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LDS Church sees changes in General Conference

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SALT LAKE CITY — In the Saturday sessions of the General Conference of The Church of Jesus Christ of Latter-day Saints, changes came in the form of a new Young Women presidency, a staggering rise of missionary applications and service, and a woman praying in conference.

In the Saturday morning session, Sister Jean A. Stevens of the General Primary Presidency offered the closing prayer, becoming the first woman to pray in a General Conference session.

The action followed another change for women; Friday, the LDS Church announced sister missionaries would be utilized in missionary leadership positions.

The church also released its updated full-time missionary numbers Saturday. Currently, they said, there are 65,000 missionaries in the field, 20,000 have been called, and 6,000 are in the process of applying to serve.

The numbers have drastically increased since the October General Conference, at which the minimum age requirement was lowered for both men and women.

"The response of our young people has been remarkable and inspiring," said Prophet and President Thomas S. Monson of the missionary applications.

President Monson emphasized missionary preparation during the priesthood session — the semi-annual meeting for the bretheren.

Earlier this year, the church announced 58 additional missions and a new missionary training center in Mexico to accommodate the growing number of missionaries in service.

"Now we get questions like, ‘what are you going to do with all these missionaries?' The answer is simple: They will do what missionaries have always done. They will preach the gospel," said Elder Russell M. Nelson.

Deseret News

Saturday afternoon, Sister Bonnie Lee Green Oscarson was called as president of the Young Women General Presidency, and sisters Carol Louise Foley McConkie and Evelyn Neill Foote Marriott were called as her counselors. Elder Ulisses Soares was named as the president of the Quorum of the Seventy. They will now lead more than one million 12- to 18-year-old LDS young women throughout the world.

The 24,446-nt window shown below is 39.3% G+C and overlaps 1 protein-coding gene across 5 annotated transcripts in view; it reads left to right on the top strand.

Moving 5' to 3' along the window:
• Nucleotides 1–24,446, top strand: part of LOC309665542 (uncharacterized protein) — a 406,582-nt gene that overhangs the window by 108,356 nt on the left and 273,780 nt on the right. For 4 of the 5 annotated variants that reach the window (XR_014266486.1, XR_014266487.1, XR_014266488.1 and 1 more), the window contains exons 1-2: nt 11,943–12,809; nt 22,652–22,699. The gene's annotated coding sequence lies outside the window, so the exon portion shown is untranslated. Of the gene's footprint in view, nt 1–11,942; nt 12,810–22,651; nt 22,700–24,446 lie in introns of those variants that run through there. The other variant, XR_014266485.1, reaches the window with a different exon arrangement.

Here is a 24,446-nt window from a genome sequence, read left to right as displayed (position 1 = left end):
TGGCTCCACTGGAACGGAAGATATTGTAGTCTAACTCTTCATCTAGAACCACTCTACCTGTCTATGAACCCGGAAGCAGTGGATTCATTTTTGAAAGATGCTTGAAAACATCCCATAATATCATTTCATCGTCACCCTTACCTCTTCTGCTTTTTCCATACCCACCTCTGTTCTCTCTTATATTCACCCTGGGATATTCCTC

President Oscarson previously served as the matron of the Stockholm, Sweden temple. She has taught early morning seminary, as well as acted as a ward Young Women president multiple times. She received her bachelor's degree from Brigham Young University in English, with an emphasis in British and American literature.

Her first counselor, Sister McConkie, previously served on the Young Women General Board, and holds a bachelor's degree in English Education.

Sister Marriott, who will serve as the second counselor, has served as an ordinance worker in the Salt Lake Temple, and has held various stake and ward leadership callings in Relief Society and Young Women. She holds a Bachelor of Arts degree in English Literature and Secondary Education.

Sister Elaine S. Dalton was released as the General Young Women President, along with counselors Mary N. Cook and Ann M. Dibb.

Sister Dalton has served in the Young Women General Presidency since she was called in 2002 as the second counselor, and has served as president since 2008.

President Boyd K. Packer, however, focused on the unchanged stance of the church regarding moral issues. As the U.S. Supreme Court considers the legality of gay marriage, Packer addressed what he called the "tolerance trap."

"The permissiveness afforded by the weakening of the laws of the land to tolerate legalized acts of immorality does not reduce the spiritual consequences that result from the violation of God's law of chastity," President Packer said.


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